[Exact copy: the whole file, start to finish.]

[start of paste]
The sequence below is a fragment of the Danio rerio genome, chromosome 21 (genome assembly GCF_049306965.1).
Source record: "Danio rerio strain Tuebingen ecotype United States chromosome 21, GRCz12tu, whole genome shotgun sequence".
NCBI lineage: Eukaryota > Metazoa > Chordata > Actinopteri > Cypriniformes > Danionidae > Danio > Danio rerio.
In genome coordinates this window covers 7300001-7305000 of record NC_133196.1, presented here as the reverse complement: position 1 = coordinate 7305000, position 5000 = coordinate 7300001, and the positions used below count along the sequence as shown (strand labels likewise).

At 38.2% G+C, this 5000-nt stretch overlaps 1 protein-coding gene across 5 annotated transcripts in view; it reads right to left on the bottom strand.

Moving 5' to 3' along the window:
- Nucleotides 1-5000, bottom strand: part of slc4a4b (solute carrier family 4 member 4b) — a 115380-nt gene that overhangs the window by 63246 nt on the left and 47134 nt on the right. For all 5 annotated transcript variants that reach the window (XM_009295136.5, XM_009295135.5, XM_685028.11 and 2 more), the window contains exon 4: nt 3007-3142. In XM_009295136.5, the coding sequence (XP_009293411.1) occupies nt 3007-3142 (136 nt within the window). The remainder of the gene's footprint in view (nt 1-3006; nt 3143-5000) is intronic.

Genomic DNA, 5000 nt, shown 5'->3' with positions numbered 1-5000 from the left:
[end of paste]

The sequence below is a fragment of the Danio rerio genome, chromosome 21 (genome assembly GCF_049306965.1).
Source record: "Danio rerio strain Tuebingen ecotype United States chromosome 21, GRCz12tu, whole genome shotgun sequence".
NCBI lineage: Eukaryota > Metazoa > Chordata > Actinopteri > Cypriniformes > Danionidae > Danio > Danio rerio.
In genome coordinates this window covers 7300001-7305000 of record NC_133196.1, presented here as the reverse complement: position 1 = coordinate 7305000, position 5000 = coordinate 7300001, and the positions used below count along the sequence as shown (strand labels likewise).

At 38.2% G+C, this 5000-nt stretch overlaps 1 protein-coding gene across 5 annotated transcripts in view; it reads right to left on the bottom strand.

Moving 5' to 3' along the window:
- Nucleotides 1-5000, bottom strand: part of slc4a4b (solute carrier family 4 member 4b) — a 115380-nt gene that overhangs the window by 63246 nt on the left and 47134 nt on the right. For all 5 annotated transcript variants that reach the window (XM_009295136.5, XM_009295135.5, XM_685028.11 and 2 more), the window contains exon 4: nt 3007-3142. In XM_009295136.5, the coding sequence (XP_009293411.1) occupies nt 3007-3142 (136 nt within the window). The remainder of the gene's footprint in view (nt 1-3006; nt 3143-5000) is intronic.

Genomic DNA, 5000 nt, shown 5'->3' with positions numbered 1-5000 from the left: